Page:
Gov. Tate Reeves signed the Mississippi Medical Cannabis Act into law yesterday, making Mississippi the 37th state to adopt a medical marijuana program. The 445-page law is dense, and we previously summarized its highlights here.
Now that what always seemed to be a pipe dream in Mississippi is a reality, you may ask what individuals and entities interested in entering this budding industry can be doing to best position themselves for success when applications can be submitted in June and July of 2022. Below we discuss some of the new law’s provisions that you should familiarize yourself with in these early stages.
1. Make Sure You Qualify for a License
- Individuals applying for a license to operate a cultivation facility, processing facility, dispensary, transportation entity, or disposal entity must:
- Meet minimum age requirements;
- Not have disqualifying criminal offenses;
- Be in good standing with agencies with which the individual holds certain other licenses;
- Prove ownership of the business;
- Not have outstanding tax delinquencies owed to the State of Mississippi; and
- Not be a sitting member of the Mississippi Senate or House or a spouse of such a member (disqualifying factor expires on 12/31/2022).
- Entities applying for a license to operate a cultivation facility, processing facility, dispensary, transportation entity, or disposal entity must:
- Prove authority to act on behalf of the applying entity; and
- Prove that the owners, board members, offices, and others with economic interest in the entity meet the criteria outlined above for individual applicants.
- Applicants for cultivation facility and processing facility licenses must also meet certain Mississippi residency requirements, depending on whether the applicant is an individual or entity.
- The act forbids any one individual or business entity of having more than 10% direct or indirect ownership or economic interest in:
- More than one cultivation facility;
- More than one processing facility; and
- More than five dispensaries.
- Testing facilities cannot employ an individual also employed or who has ownership at any other medical cannabis establishment.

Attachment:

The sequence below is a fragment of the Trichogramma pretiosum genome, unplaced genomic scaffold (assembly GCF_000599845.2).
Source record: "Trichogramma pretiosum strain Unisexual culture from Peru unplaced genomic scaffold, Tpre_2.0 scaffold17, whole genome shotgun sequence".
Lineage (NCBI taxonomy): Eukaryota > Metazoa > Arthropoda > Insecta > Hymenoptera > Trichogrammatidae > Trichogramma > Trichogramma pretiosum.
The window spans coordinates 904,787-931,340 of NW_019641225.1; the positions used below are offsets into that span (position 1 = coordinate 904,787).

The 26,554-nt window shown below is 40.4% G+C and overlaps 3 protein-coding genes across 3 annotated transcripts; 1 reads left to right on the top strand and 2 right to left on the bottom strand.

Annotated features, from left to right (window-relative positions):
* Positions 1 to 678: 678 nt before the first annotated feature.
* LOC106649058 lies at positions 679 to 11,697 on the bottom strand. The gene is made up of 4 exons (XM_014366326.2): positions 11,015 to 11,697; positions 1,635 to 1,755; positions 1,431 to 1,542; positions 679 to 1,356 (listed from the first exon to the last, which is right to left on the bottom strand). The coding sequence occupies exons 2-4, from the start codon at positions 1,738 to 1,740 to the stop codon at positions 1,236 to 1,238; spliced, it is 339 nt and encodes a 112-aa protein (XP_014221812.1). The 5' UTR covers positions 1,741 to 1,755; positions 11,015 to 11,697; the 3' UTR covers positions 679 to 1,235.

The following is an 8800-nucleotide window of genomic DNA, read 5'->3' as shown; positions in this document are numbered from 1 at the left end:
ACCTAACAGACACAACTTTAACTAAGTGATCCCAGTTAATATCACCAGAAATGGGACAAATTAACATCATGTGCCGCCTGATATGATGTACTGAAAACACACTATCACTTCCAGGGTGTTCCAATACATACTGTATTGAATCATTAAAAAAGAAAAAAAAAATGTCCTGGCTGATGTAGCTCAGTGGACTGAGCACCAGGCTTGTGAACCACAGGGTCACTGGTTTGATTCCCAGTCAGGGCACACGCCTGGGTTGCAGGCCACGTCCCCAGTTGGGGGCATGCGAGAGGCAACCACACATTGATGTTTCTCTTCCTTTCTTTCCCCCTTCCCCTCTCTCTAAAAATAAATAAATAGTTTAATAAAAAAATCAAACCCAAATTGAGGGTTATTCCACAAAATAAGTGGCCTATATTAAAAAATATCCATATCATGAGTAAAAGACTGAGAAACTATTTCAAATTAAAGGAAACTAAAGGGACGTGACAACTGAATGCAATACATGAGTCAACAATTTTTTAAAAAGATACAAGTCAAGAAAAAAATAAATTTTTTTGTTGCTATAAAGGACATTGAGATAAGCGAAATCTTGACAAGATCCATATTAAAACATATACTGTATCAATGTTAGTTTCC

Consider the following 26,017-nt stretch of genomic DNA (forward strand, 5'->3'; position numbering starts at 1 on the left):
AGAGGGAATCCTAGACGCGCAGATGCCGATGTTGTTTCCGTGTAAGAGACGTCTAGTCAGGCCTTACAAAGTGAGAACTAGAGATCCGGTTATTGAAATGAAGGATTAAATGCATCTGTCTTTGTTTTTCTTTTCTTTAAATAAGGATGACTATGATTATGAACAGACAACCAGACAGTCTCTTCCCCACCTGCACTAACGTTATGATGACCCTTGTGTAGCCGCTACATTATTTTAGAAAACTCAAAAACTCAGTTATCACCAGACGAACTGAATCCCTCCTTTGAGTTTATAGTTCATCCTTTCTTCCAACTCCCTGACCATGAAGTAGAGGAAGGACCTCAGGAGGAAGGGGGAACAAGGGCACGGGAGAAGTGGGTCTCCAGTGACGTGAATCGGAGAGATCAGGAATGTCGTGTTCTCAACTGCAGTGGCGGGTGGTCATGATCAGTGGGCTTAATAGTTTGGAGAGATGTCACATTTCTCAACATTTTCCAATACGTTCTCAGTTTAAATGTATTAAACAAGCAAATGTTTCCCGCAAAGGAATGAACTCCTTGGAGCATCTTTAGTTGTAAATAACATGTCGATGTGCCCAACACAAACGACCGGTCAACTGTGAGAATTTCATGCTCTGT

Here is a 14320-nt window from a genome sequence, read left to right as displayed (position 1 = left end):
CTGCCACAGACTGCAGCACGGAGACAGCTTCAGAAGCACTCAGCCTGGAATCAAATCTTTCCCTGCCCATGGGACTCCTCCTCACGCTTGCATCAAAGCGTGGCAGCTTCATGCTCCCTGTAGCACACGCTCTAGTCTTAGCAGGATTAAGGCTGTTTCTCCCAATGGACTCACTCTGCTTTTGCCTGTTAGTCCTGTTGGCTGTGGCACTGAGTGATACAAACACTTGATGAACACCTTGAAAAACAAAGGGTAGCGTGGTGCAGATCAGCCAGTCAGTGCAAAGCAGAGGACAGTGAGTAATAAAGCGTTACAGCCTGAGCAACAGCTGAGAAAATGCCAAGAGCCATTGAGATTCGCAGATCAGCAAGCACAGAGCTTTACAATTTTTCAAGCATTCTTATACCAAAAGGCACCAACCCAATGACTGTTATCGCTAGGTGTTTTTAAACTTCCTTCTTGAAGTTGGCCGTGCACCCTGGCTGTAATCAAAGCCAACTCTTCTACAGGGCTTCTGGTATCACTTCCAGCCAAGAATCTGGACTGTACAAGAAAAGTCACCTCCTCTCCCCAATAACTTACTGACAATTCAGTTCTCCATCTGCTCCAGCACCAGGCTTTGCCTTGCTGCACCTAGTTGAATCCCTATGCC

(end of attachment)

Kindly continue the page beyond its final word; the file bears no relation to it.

- Application and license fees vary depending on type of establishment and size of establishment and/or operations.
2. Is Your Business Location Compliant?
- The act sets forth zoning restrictions depending on the type of medical cannabis establishment.
- Dispensaries, research facilities, and testing facilities may be located in commercial-use zones.
- Cultivation and processing facilities may be located in agricultural or industrial-use zones.
- May also be in commercial-use zones if a municipality or a county grants a variance that allows a cultivation or processing facility to operate in a commercial-use zone.
- Medical cannabis establishments cannot be located within a certain distance from a school, childcare facility, or church.
- A dispensary cannot be located within a certain distance from another dispensary.
- Local governments can, by May 3, 2022, opt out of allowing medical cannabis establishments to operate in their jurisdiction.
- The act provides a method for the voters within the jurisdiction to override the opt out by special election.
3. What’s the Timeline for Implementation?
- By June 2, 2022, the Mississippi Department of Health (MDOH) should begin accepting applications from cultivation facility, processing facility, research facility, testing facility, disposal entity, and transportation entity applicants.
- The MDOH should start issuing licenses 30 days after receiving the application or by July 2, 2022, whichever date is later.
- By July 2, 2022, the Mississippi Department of Revenue (MDOR) should begin accepting applications from dispensary applicants.
- The MDOR should start issuing licenses 30 days after receiving the application or by August 2, 2022, whichever date is later.
These are some of the key, initial considerations for any individual or entity wanting to enter the medical cannabis industry in Mississippi. These considerations, though, are just the tip of the iceberg. Like any other new business endeavor, you must also carefully deliberate about several other items. Those include:
- Business formation steps, such as state registration requirements and corporate charter agreements or company operating agreements;
- Real estate purchases or leases;
- Taxation concerns;
- Insurance and risk management protections;
- Banking relationships and other funding options;
- Intellectual property needs and protections;
- Distribution and vendor arrangements;
- Regulatory compliance beyond what is set forth in the act; and
- Employment law considerations.
Bradley is a full-service law firm that not only has attorneys with experience advising clients on cannabis-specific issues, but also in all of the legal disciplines that relate to the above list of considerations. In the coming months, Bradley plans to publish issue-specific content on the different practice areas and issues any new business in this space must consider. Stay tuned for this additional content, along with other updates as the MDOH creates additional regulations to govern the Mississippi medical cannabis program.